Huawei redefines ‘budget’ with the $200 Honor 5X, a sleek metal phone with a fingerprint sensor and a powerful processor.
We all like to dress a little flashy once in a while, and if you’re a shrewd shopper, there’s no need to spend a fortune to look rich. It’s the same with smartphones. Take care with research, and you can pick up a phone that looks the part, performs well, and won’t force you into a long-term contract just to make it affordable. The Huawei Honor 5X is an excellent case in point. It looks fantastic and refuses to compromise on power, all for a surprisingly low price. We’ve spent a couple of days with the phone.
Honor is a spin-off brand of Huawei, producing devices that will attract younger buyers. Making the resulting phones stylish and not charging very much for the devices is its strategy, and it’s a good one. The Honor 5X has a metal chassis with a cool, high-tech-looking brushed metal effect finish on the rear panel. The phone’s quite chunky, with flat sides blending comfortably into the back of the phone. The 5.5-inch screen has a pronounced border, and there are two plastic end panels ensuring the antenna functions correctly. Unlike the ZTE Axon Elite, these sections aren’t very flashy, and they have a subtle mottled effect.
The rear camera lens has 13-megapixels and is housed inside a raised section above the fingerprint sensor, which unlocks the phone very quickly. It’s also very consistent, and we never had a problem with it during our short time with the Honor 5X. The phone is compact, so reaching the sensor is quick and easy, which definitely makes it easier to use. It’s not a heavy phone either, despite the metal body. The Honor 5X attracts admiring looks and comments, and the shiny silver version is our choice of finish over gold. It has an air of class to it, and suits the flat bezels and border on the front more than the gold color option.
In the looks department, the Honor 5X is a winner, particularly considering that it costs a mere $200 without a contract. However, does that mean the performance suffers? Surprisingly, the answer is no. Android 5.1.1 is installed with Huawei’s EMUI 3.1 user interface over the top, which separates it from Google’s untouched version of Android on phones like the LG Nexus 5X and Huawei Nexus 6P. There are differences, such as the lack of an app drawer so apps are spread across home screens, iPhone-style. The notification drawer is split in two, so a swipe to the left flicks between notifications and quick-access settings. Other changes include a slide-up drawer on the lock screen for turning on the flashlight, accessing the camera, or using the calculator.
It’s not unpleasant to use, but it’s not quite as feature packed or as smooth and fast as EMUI version 4.1, which is found on the Huawei P9 and the newer Honor 5C. It’s also a shame Android is already out of date on the phone, and we can hope for an update to both Android and EMUI in the near future. However, the fact that it hasn’t been updated yet is a major concern.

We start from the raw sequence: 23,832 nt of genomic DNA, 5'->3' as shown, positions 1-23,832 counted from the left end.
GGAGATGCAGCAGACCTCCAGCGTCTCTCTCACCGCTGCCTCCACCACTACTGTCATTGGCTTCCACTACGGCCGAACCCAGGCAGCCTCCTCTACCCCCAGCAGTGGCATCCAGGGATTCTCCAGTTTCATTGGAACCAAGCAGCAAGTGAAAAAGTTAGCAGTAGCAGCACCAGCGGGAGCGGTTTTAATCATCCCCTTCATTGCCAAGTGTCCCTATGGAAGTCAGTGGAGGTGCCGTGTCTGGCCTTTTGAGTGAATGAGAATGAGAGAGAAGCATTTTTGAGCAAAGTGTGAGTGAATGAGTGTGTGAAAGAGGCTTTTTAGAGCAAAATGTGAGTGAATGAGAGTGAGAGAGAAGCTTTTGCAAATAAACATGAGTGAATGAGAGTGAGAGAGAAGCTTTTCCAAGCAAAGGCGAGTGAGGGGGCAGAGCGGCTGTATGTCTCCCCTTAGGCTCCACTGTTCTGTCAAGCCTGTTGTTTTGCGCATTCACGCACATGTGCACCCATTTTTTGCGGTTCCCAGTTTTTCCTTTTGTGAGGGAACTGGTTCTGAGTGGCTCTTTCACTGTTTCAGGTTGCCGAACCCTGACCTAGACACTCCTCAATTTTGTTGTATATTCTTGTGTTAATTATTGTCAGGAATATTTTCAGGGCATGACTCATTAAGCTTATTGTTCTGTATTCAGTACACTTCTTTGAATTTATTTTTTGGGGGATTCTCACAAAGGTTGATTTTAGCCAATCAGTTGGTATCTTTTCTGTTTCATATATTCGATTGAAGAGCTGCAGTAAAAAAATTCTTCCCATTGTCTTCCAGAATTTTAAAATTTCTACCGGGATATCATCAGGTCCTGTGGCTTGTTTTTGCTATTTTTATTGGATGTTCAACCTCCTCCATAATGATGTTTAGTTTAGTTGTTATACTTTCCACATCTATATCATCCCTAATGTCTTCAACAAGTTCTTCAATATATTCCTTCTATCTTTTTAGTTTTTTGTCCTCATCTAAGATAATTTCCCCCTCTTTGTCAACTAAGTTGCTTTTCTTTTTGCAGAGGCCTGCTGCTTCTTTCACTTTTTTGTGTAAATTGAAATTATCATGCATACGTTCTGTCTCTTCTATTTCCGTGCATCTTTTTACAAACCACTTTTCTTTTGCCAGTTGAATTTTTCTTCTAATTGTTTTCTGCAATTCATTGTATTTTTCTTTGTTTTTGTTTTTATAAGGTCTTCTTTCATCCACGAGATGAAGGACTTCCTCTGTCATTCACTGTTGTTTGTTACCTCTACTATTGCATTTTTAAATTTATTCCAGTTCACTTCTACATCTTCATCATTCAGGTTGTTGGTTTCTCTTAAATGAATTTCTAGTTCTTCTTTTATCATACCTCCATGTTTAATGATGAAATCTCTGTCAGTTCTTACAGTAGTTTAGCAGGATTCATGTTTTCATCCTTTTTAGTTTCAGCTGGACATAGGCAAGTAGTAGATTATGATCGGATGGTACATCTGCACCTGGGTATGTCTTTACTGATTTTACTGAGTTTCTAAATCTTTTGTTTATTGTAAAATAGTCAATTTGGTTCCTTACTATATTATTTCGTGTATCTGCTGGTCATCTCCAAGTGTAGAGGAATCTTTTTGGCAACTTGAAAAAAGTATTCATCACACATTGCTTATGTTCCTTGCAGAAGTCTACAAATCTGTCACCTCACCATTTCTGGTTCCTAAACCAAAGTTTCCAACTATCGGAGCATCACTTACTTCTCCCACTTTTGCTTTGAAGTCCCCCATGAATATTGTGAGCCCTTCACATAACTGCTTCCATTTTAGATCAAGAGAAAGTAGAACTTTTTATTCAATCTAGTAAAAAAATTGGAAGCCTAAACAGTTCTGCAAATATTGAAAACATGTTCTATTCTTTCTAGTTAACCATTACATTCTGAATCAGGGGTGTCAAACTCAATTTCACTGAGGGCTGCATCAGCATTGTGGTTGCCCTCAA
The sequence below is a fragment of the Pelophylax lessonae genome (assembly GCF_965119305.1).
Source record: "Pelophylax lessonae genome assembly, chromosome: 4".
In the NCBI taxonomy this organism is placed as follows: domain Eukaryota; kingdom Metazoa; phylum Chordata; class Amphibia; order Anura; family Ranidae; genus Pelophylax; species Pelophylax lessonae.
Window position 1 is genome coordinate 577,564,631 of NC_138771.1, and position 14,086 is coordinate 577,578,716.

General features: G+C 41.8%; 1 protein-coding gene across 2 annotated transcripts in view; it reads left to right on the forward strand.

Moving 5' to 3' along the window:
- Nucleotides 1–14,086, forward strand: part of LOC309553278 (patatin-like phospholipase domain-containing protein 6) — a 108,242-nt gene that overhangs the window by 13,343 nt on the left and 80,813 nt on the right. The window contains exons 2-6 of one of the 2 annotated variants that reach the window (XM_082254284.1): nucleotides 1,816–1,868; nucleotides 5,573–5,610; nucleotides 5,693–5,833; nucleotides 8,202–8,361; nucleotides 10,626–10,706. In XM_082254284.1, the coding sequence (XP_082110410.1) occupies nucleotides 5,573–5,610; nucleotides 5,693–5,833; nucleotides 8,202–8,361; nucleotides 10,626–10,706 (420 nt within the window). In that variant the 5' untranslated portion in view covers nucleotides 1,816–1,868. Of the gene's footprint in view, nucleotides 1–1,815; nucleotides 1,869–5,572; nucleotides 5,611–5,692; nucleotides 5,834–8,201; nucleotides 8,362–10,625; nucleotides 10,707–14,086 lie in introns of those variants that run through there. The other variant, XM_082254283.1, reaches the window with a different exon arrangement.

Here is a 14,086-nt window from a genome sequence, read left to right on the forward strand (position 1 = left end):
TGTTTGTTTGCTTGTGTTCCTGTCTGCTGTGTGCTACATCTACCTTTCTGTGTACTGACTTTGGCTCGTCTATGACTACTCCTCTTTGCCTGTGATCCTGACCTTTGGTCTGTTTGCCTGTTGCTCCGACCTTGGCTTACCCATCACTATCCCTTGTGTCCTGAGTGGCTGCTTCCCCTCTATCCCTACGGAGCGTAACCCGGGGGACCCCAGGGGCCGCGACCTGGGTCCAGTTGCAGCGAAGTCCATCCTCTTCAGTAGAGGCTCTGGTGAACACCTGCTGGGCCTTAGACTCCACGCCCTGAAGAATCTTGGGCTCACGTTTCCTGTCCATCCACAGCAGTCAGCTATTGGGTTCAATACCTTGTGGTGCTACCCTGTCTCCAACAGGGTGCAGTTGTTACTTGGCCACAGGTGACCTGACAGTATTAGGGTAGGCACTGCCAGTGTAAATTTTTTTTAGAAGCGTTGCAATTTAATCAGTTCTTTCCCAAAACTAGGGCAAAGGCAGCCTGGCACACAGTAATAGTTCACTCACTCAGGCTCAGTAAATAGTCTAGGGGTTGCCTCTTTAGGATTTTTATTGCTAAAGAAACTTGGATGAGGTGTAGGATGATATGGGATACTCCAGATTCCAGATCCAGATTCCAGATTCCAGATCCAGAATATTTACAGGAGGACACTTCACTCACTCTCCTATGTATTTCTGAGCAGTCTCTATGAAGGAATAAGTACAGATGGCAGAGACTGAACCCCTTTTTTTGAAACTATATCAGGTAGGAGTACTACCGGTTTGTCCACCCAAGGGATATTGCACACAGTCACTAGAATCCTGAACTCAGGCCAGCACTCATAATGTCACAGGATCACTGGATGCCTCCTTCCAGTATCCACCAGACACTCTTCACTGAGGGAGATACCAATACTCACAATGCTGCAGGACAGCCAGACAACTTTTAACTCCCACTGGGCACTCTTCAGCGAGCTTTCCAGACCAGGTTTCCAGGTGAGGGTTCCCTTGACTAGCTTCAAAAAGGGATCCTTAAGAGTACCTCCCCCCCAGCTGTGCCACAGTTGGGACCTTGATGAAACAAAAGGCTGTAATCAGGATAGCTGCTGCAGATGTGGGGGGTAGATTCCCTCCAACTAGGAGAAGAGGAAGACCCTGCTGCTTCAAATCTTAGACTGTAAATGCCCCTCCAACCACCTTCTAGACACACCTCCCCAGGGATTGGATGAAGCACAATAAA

An octa-core Qualcomm Snapdragon 615 processor with 2GB of RAM provides the power. This is a key difference between the 5X and other Huawei phones, which mainly use the Kirin chipset and often struggle with gaming. We certainly had that problem with the Honor 7. The good news is there are no such issues with the Honor 5X. It’s more than fast enough for everyday tasks, including navigation, and also coped with gaming well.
Bullet-hell shooter Danmaku Unlimited often challenges slow phones with its HD mode activated, but even on the graphically dense Hard setting, the Honor 5X displayed very little slowdown, and the game remained perfectly playable. It’s a definite plus for a phone that costs so little. The screen is also attractive, bright, and easy on the eyes with its 1080p resolution.
Where the Honor 5X’s low price does affect things is when we get to the camera. It has 13-megapixels and an array of different modes, such as a panorama setting, HDR, and a slow-motion mode; but it doesn’t handle low-light very well. Unfortunately, we used the 5X’s camera on grey, uninspiring day, and the camera struggled to extract any detail from shadows or the dully lit trees. Close up shots were also drab. Fixing photos afterward did result in improvements, but it’s a shame that you have to edit your photos to produce good results. In contrast, the front camera has 8-megapixels, and the selfies it took were excellent.
Related: Read our review of the excellent Huawei P9
We tried the Honor 5X right before using the Honor 5C, and the comparison is an interesting one. The Honor 5C costs slightly less, and we preferred the design, shape, and size of the 5C over the 5X. It’s the fingerprint sensor that will motivate you to spend a little more on the 5X, but be aware the phone doesn’t have NFC, while the 5C does, which means that you can use the 5C with Android Pay. It’ll be your choice: either get more security, or phone-based payments.
For $200, the Honor 5X is definitely a bargain. It’s $30 less than the top-spec Motorola Moto G4, our current favorite budget Android phone, and around $200 less than a OnePlus 2 or OnePlus 3. We can’t fault the way it looks, or its performance, at this price. Just be aware of the concessions you’ll be making before buying it — an average camera, software that may annoy, and no Android Pay — but you’ll likely enjoy the Honor 5X.